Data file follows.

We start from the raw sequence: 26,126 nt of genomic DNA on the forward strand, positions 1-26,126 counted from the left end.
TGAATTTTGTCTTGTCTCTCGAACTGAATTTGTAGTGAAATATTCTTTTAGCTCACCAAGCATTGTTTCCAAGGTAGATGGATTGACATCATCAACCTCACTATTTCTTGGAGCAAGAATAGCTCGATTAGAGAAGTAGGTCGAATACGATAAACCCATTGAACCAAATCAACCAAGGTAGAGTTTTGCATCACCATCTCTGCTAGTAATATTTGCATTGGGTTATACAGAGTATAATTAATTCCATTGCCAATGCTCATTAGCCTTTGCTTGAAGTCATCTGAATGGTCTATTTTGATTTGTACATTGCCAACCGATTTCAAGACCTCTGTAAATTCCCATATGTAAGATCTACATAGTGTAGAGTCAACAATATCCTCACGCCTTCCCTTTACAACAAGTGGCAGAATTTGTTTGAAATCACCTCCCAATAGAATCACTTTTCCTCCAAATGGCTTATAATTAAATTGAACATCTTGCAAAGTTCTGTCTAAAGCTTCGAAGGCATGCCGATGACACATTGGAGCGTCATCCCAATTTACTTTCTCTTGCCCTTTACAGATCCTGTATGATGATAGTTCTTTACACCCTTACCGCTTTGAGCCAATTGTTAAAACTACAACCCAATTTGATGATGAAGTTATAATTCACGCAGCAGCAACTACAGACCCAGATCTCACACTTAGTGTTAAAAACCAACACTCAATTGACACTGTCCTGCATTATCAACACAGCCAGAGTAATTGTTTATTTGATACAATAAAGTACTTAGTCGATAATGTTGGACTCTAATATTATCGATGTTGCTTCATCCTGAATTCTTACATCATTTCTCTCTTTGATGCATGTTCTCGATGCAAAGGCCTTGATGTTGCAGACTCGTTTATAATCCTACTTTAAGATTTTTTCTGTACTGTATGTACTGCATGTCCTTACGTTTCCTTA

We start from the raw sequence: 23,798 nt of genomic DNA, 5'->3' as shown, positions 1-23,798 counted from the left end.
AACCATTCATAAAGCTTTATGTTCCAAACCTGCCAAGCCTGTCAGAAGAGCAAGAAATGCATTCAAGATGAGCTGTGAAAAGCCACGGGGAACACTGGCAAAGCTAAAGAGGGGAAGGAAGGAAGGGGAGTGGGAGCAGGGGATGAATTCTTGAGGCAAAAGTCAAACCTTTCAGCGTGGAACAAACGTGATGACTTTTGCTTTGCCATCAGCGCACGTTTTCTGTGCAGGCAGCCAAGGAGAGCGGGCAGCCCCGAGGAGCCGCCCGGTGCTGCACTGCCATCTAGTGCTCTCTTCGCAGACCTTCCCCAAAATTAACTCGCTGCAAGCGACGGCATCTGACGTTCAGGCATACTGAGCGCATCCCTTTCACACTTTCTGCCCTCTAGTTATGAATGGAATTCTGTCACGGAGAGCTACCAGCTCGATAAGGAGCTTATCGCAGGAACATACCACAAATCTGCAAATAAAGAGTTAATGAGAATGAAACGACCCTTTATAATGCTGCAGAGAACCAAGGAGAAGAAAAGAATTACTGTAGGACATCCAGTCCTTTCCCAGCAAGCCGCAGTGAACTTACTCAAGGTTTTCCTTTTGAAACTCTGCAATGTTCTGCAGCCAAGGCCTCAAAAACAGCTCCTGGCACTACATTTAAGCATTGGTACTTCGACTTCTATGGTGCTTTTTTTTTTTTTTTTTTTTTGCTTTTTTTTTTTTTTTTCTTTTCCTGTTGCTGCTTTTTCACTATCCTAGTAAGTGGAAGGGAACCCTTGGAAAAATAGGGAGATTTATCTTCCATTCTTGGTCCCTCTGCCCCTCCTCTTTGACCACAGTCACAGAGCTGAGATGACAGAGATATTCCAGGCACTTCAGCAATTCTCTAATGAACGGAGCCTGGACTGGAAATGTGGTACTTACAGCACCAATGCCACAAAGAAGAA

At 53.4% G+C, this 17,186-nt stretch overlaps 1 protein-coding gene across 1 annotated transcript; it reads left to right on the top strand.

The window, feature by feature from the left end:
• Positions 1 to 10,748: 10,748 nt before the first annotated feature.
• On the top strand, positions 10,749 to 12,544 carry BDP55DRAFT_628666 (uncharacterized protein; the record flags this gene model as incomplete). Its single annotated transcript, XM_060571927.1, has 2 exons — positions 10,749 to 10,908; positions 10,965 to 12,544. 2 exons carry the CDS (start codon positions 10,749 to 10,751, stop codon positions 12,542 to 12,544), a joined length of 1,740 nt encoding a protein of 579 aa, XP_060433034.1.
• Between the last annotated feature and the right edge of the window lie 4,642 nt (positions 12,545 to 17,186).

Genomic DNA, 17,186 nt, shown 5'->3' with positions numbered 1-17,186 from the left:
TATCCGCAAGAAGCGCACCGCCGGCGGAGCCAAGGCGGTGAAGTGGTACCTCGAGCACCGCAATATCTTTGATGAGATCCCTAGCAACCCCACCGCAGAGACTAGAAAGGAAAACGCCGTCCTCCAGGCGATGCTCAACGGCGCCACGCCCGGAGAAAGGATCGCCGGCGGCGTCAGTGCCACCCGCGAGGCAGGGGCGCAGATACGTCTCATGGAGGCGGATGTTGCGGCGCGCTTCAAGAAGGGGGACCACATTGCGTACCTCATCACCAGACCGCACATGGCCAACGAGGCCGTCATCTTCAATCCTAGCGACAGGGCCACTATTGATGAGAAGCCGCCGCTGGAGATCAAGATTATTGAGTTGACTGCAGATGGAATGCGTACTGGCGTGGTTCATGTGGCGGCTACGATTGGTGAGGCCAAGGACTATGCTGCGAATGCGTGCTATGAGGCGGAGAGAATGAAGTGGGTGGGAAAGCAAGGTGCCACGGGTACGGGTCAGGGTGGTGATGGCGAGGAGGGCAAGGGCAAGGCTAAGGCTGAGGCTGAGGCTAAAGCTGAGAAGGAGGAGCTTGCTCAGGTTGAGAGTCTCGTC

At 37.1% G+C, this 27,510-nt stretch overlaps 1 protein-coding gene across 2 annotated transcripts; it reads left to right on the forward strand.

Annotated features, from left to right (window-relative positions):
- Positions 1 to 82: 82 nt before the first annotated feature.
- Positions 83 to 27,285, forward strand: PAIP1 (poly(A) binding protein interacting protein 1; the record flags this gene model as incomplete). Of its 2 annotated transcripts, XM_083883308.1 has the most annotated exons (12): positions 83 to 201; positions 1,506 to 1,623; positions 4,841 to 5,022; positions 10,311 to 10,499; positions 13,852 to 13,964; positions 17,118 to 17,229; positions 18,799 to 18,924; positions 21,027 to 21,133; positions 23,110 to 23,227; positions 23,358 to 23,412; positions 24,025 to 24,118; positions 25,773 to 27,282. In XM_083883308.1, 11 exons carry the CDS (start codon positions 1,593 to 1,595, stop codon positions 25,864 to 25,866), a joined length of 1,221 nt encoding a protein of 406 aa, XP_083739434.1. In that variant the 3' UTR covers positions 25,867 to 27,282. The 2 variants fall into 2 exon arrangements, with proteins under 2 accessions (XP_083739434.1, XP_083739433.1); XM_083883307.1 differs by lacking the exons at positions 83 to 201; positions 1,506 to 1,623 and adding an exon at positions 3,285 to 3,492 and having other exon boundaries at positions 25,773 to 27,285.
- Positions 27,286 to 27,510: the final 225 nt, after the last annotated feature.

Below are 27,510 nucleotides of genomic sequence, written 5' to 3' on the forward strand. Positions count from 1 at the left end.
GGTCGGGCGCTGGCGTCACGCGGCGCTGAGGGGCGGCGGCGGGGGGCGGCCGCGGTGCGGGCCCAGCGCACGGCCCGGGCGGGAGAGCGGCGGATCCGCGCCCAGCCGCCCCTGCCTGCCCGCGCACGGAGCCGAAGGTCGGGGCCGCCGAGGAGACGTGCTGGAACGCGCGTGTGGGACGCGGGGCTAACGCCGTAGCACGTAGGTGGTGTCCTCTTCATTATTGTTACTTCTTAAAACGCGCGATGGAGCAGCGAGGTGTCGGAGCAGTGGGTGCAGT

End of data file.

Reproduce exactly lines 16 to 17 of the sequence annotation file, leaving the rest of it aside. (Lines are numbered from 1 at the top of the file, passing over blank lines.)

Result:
- Positions 27,286 to 27,510: the final 225 nt, after the last annotated feature.

Below are 27,510 nucleotides of genomic sequence, written 5' to 3' on the forward strand. Positions count from 1 at the left end.